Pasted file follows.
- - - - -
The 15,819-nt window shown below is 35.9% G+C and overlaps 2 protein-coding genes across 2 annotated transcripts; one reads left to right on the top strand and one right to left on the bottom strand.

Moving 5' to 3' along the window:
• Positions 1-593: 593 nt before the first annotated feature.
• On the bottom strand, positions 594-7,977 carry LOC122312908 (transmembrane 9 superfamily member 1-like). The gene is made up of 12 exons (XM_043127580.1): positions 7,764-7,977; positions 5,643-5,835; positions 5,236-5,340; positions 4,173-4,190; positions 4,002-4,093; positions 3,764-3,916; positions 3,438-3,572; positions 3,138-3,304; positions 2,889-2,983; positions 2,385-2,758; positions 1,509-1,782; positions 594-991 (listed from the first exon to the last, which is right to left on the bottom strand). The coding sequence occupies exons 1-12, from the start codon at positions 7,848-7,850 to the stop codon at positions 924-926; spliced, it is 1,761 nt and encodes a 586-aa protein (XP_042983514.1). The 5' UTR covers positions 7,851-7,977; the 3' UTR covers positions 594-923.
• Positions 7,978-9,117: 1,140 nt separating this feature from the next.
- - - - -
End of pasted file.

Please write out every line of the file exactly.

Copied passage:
The 15,819-nt window shown below is 35.9% G+C and overlaps 2 protein-coding genes across 2 annotated transcripts; one reads left to right on the top strand and one right to left on the bottom strand.

Moving 5' to 3' along the window:
• Positions 1-593: 593 nt before the first annotated feature.
• On the bottom strand, positions 594-7,977 carry LOC122312908 (transmembrane 9 superfamily member 1-like). The gene is made up of 12 exons (XM_043127580.1): positions 7,764-7,977; positions 5,643-5,835; positions 5,236-5,340; positions 4,173-4,190; positions 4,002-4,093; positions 3,764-3,916; positions 3,438-3,572; positions 3,138-3,304; positions 2,889-2,983; positions 2,385-2,758; positions 1,509-1,782; positions 594-991 (listed from the first exon to the last, which is right to left on the bottom strand). The coding sequence occupies exons 1-12, from the start codon at positions 7,848-7,850 to the stop codon at positions 924-926; spliced, it is 1,761 nt and encodes a 586-aa protein (XP_042983514.1). The 5' UTR covers positions 7,851-7,977; the 3' UTR covers positions 594-923.
• Positions 7,978-9,117: 1,140 nt separating this feature from the next.